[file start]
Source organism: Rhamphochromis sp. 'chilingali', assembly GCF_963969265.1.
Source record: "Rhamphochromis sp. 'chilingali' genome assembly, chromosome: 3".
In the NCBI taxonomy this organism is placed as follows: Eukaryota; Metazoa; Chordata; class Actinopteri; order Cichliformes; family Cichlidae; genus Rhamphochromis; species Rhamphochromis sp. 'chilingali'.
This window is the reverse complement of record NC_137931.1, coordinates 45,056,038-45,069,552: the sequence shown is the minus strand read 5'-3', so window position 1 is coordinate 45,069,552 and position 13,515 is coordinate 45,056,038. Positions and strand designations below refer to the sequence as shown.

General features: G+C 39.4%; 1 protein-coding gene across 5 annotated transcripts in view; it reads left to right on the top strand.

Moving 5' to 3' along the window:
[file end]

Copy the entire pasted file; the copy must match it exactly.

Source organism: Rhamphochromis sp. 'chilingali', assembly GCF_963969265.1.
Source record: "Rhamphochromis sp. 'chilingali' genome assembly, chromosome: 3".
In the NCBI taxonomy this organism is placed as follows: Eukaryota; Metazoa; Chordata; class Actinopteri; order Cichliformes; family Cichlidae; genus Rhamphochromis; species Rhamphochromis sp. 'chilingali'.
This window is the reverse complement of record NC_137931.1, coordinates 45,056,038-45,069,552: the sequence shown is the minus strand read 5'-3', so window position 1 is coordinate 45,069,552 and position 13,515 is coordinate 45,056,038. Positions and strand designations below refer to the sequence as shown.

General features: G+C 39.4%; 1 protein-coding gene across 5 annotated transcripts in view; it reads left to right on the top strand.

Moving 5' to 3' along the window: